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(SALES) Moneyball Its Not Just for Baseball


Of the millions of people who flocked to see the award-winning movie "Moneyball," many surely earn a living working in sales. But what percentage of these sales-oriented moviegoers was struck by the epiphany Wow, those sabermetrics could help me perform better, too? Its really not a guess to suggest the percentage is probably close to zero.

I know this because, as a DOS, I watched my sellers try to become invisible anytime I attempted to support a training lesson with the use of numbers. With seemingly choreographed synchronization, my sales representatives would slide down in their chairs, often accompanied by a collective roll of the eyes at the very suggestion of a math problem. (The only other exercise that elicited such a negative response was role playing.)

I cant help it! Ive always regarded the failure of sellers to embrace the lessons available from simple mathematics as silliness bordering on dare I say it ignorance! Consider these simple truths:
1. Im not talking about calculus or trigonometry. Enjoying the performance benefits from studying the numbers only requires mastering the grade-school basics of addition, subtraction, multiplication, and division.
2. At its core, sales is, and always will be, a game of numbers.

And yet, these truisms notwithstanding, I am guaranteed to get that deer in the headlights response when I ask sales representatives to tell me their respective closing ratios. The math is simple but the question itself causes a brain cramp. That said, if I can convince only a few sellers to join me in the treacherous numerical waters, my work will have been worthwhile. To that end, my best chance of teaching success requires me to demonstrate both the simplicity and power of doing the math. So, lets give it a try.

By reviewing her calendar for the previous month, a hypothetical sales representative can easily determine that she made 60 client presentations and successfully closed 15 contracts. Using simple math (and a small leap of faith), this seller will divide 15 orders by 60 attempts to realize that her closing ratio is 25 percent (1 in 4). By adding the dollar value of her 15 contracts, she learns that her orders totaled $75,000 last month and, when she divides $75,000 by her 15 orders, she can see that her average contract equals $5,000. Now, suppose this sellers manager has established her monthly budget (quota) as $150,000. Because she did the math, the sales representative can easily determine that she must write 30 orders to reach her budget and she can be fairly confident that she will do so by making 120 client presentations each month. By just letting the numbers dictate her activity, our seller is guaranteed to be successful. Now thats power!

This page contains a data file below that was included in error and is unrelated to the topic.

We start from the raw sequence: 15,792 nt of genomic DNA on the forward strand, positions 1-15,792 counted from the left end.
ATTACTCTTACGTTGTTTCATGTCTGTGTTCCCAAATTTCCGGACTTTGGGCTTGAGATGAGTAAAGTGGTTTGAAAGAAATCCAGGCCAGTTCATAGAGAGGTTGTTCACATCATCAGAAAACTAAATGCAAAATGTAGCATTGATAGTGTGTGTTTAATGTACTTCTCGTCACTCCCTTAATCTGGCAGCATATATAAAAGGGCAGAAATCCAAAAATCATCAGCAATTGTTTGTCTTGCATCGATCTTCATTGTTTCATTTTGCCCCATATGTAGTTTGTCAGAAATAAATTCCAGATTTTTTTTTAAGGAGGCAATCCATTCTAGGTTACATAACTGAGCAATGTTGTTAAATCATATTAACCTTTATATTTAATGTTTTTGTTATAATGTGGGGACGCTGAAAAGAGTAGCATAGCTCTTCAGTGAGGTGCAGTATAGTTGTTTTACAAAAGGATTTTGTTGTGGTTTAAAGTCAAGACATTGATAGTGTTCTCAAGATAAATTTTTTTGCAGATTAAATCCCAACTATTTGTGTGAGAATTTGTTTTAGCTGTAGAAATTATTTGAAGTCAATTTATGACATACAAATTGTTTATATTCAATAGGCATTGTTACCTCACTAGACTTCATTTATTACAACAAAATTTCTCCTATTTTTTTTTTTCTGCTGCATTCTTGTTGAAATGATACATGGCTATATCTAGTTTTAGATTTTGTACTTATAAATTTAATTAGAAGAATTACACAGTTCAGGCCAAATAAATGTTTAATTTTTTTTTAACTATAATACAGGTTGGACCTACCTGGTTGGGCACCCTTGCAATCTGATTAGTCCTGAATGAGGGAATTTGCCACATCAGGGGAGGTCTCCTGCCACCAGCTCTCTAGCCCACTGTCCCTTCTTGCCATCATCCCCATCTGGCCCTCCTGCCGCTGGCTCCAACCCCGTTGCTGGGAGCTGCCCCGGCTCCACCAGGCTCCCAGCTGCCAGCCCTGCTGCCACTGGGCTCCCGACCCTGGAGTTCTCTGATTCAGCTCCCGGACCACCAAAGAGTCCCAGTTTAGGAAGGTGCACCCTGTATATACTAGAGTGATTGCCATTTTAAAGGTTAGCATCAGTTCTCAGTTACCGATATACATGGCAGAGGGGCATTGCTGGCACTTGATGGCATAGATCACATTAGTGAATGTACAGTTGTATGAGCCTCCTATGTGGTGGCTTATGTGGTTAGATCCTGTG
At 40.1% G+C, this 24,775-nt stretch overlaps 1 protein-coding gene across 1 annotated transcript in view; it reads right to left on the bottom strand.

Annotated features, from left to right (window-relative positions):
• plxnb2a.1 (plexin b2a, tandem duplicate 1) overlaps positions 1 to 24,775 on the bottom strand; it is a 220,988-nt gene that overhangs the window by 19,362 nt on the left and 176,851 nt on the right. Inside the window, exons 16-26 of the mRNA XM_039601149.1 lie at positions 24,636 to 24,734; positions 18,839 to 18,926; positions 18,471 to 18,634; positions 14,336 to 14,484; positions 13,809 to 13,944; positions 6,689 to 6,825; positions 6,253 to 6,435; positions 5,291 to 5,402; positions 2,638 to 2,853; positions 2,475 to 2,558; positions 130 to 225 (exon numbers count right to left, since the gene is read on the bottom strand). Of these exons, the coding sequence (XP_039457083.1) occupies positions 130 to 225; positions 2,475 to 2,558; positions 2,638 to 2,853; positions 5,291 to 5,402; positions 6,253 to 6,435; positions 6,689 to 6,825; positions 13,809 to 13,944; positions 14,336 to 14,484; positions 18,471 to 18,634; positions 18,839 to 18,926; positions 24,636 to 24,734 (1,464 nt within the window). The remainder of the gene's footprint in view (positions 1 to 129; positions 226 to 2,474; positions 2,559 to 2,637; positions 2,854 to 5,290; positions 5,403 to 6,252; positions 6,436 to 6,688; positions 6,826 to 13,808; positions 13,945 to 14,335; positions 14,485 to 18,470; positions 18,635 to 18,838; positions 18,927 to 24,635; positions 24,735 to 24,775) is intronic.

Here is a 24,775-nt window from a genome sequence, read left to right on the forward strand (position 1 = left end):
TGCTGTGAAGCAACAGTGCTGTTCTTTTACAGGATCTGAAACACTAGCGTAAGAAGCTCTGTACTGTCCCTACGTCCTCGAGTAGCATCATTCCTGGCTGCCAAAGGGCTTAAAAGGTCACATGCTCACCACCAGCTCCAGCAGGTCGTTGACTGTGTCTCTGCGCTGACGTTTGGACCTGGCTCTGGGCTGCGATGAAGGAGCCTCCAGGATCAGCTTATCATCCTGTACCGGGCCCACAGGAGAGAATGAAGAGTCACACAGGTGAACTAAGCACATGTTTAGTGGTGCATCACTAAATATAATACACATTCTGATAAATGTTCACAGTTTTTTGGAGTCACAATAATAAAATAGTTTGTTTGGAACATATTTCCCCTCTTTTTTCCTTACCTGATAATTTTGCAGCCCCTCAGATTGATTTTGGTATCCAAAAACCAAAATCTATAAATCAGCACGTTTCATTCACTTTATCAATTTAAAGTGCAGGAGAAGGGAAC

Superior sellers recognize there are actually two impressive benefits that result when they embrace the numbers:
1. Because sales is a numbers game, aggressive use of math WILL improve revenue production; and,
2. By following the numbers, sales representatives are actually managing themselves and, as a result, they will suffer less scrutiny from the boss.

Jon E. Horton is the author of The 22 Unbreakable Laws of Selling available in both paperback and Kindle versions from For more on this topic, please read Chapter 4, The Law of Numbers. Contact

(11/17/2013 9:28:32 PM)
DqKZX4 A big thank you for your post.Really looking forward to read more. Keep writing.

- NY
(10/25/2013 3:55:46 AM)
Ezs7uV Very good post.Thanks Again. Will read on...

- NY
(7/18/2013 1:26:14 PM)
Very simple and well put, and certainly a concept that all sales managers should work into their "routines" on a regular basis.

Of course the real world is full of little nuances that can impact this basic truism---like the quality of the accounts being called upon, your station's position in the "market pecking order", etc.

But----the basic mathematics are still a sales truism---nobody ever expanded their billing by making "fewer sales calls"! Good point Jon!

- Davis Nathan
(7/16/2013 1:09:17 AM)
That's a great article Jon! Well said!

- Sean Luce

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